Police car with burn marks
A UC Berkeley Police vehicle was heavily damaged in an explosion caused by an incendiary device being placed beneath it on June 1, 2024. (Photo/Abolition Media)

Pro-Palestinian activists take credit for torching UC Berkeley police car

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Activists who claimed responsibility for torching a UC Berkeley police vehicle early Saturday said the act “came from a place of love for Palestine.”

An anonymous blog post on Sunday on Abolition Media, a far-left website, showed photos of a partially charred UC Berkeley police SUV surrounded by yellow police tape. According to the post, an “incendiary device was placed below” the vehicle, which was parked in front of the campus police station. The device was “lit underneath the back left wheel” and had “enough fuel in it to torch the entire car.”

A handful of pro-Palestinian groups published photos of the damaged vehicle and expressed support for what some, including Students for Justice in Palestine at UC Santa Cruz, referred to as an act of protest.

It coincides with a national call across social media to “escalate” pro-Palestinian protests from certain groups frustrated that their efforts to end the war in Gaza have not worked.

Chatter on the Berkeley police and fire scanner confirmed a report that a University of California Police Department vehicle was “possibly on fire” around 5:09 a.m. Saturday.

“This attempt to torch a police car in front of the university was in solidarity with our Palestinian siblings assaulted by the zionist state in Rafah,” an Abolition Media post said.

The incendiary act was also an immediate response, the post added, to a police crackdown at UC Santa Cruz the previous day. Police in riot gear arrested about 80 people on Friday, clearing the campus pro-Palestinian tent encampment after a monthlong protest.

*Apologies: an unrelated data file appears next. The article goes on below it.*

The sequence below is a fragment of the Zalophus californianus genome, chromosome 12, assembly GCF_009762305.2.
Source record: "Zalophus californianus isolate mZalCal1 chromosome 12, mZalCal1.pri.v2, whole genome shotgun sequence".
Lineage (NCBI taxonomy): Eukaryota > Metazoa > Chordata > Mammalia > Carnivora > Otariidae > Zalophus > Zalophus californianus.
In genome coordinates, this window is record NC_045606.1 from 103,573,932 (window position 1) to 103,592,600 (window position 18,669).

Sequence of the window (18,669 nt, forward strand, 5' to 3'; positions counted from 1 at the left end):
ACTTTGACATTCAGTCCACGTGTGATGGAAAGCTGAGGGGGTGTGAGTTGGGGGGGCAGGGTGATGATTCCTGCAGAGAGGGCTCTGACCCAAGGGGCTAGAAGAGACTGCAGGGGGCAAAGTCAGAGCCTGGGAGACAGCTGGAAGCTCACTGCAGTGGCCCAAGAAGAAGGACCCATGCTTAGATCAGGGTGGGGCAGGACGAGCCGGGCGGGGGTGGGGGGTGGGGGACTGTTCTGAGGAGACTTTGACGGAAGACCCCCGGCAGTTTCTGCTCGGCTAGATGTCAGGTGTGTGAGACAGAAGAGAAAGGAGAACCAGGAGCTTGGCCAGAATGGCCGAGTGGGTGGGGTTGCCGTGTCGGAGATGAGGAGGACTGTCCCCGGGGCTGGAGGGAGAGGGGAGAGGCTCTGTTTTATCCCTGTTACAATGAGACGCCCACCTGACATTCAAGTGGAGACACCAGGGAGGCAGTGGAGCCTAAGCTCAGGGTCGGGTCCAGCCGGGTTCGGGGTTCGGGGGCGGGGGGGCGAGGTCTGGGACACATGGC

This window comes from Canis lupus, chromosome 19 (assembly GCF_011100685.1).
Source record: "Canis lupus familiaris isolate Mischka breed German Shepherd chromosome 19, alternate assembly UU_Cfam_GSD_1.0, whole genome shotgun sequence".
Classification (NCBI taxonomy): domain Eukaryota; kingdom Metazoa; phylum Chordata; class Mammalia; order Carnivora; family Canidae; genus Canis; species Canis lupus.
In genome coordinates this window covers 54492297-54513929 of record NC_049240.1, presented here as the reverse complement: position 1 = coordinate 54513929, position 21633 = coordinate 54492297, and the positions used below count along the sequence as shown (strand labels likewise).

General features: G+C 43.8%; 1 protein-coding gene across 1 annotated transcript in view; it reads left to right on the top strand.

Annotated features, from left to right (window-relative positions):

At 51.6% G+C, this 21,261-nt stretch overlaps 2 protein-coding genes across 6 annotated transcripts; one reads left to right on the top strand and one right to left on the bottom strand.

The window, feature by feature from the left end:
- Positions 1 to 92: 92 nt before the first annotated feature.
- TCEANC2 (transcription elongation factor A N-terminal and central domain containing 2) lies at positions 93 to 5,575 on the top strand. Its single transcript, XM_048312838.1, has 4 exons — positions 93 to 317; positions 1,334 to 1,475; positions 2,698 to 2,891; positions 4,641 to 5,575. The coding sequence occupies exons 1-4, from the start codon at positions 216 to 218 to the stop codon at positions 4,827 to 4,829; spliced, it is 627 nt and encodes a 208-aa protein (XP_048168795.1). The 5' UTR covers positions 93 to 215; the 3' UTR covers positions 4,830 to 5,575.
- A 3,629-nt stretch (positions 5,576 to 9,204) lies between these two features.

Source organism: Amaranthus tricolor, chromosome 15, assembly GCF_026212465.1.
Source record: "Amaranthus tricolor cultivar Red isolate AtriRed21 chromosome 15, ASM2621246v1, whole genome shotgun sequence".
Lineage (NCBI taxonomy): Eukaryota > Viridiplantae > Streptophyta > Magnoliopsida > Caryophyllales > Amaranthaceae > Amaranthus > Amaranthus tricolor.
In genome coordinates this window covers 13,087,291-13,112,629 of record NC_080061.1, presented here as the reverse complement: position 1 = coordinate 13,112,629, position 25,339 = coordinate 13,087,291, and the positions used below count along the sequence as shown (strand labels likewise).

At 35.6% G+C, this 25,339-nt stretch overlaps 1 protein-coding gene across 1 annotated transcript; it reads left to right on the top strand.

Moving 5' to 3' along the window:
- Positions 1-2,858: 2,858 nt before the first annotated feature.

An X account called “Escalate Network,” created in April, has more than 6,000 followers. It touts support for extreme forms of protest like that of Aaron Bushnell, the Air Force service member who died after setting himself on fire in February outside the Israeli Embassy in Washington, D.C. A search on Monday for the hashtag #escalate4gaza returned more than 2,300 posts on Instagram.

“When repression and violence is visited upon communities and movements, it is logical and necessary to respond,” according to a Monday post from Escalate Network. “There are many legitimate forms that response can take, including direct action.”

In Manhattan, an NYU campus safety vehicle had its tires slashed, according to a separate pro-Palestinian social media post and the Anti-Defamation League.

The torching of the police vehicle in Berkeley came days after the U.S. Department of Education announced on May 28 an investigation into UC Santa Cruz for possible discrimination based on Title VI of the Civil Rights Act. The Department of Education has opened 110 such “shared ancestry” investigations since Oct. 7 into universities and school districts across the country, many based on allegations of antisemitism.

The Santa Cruz chapter of SJP has shown itself comfortable with extreme rhetoric, surpassing even the most strident pro-Palestinian activists in the U.S. The group reposted an Abolition Media post that expressed support for certain forms of Hamas violence, with a vague call for violence against the United States.

“Blessed are the rockets that will free thousands of prisoners held captive by the zionist settler entity,” the Abolition Media post said. “Death to amerikkka.” Extreme left-wing activists often use the neologism “amerikkka” to refer to the Klu Klux Klan and their belief that the U.S. is a fascist state.

Extremism monitors at the ADL said they are aware of escalations from some pro-Palestinian activists recently “against institutions perceived to be complicit with crimes against humanity against Palestinians.”

“These folks are also ferociously anti-law enforcement, so it is not surprising to see them targeted,” Marc Levine, ADL’s San Francisco-based regional director, told J. on Monday.

“It’s very frightening,” Levine said, adding that it seemed to him that protesters had become “desperate.”

A spokesperson for UC Berkeley declined to comment. When reached for comment, a UCPD spokesperson directed questions to the California Department of Forestry and Fire Prevention.

Kara Garrett, a deputy state fire marshal for Cal Fire, told J. that the agency is investigating the matter.

“At this time, the investigation is still ongoing,” Garrett wrote in an email. “No arrests have been made. Anyone with information is asked to contact the Arson and Bomb Unit.”

Gabe Stutman
Gabe Stutman

Gabe Stutman is the news editor of J. Follow him on Twitter @jnewsgabe.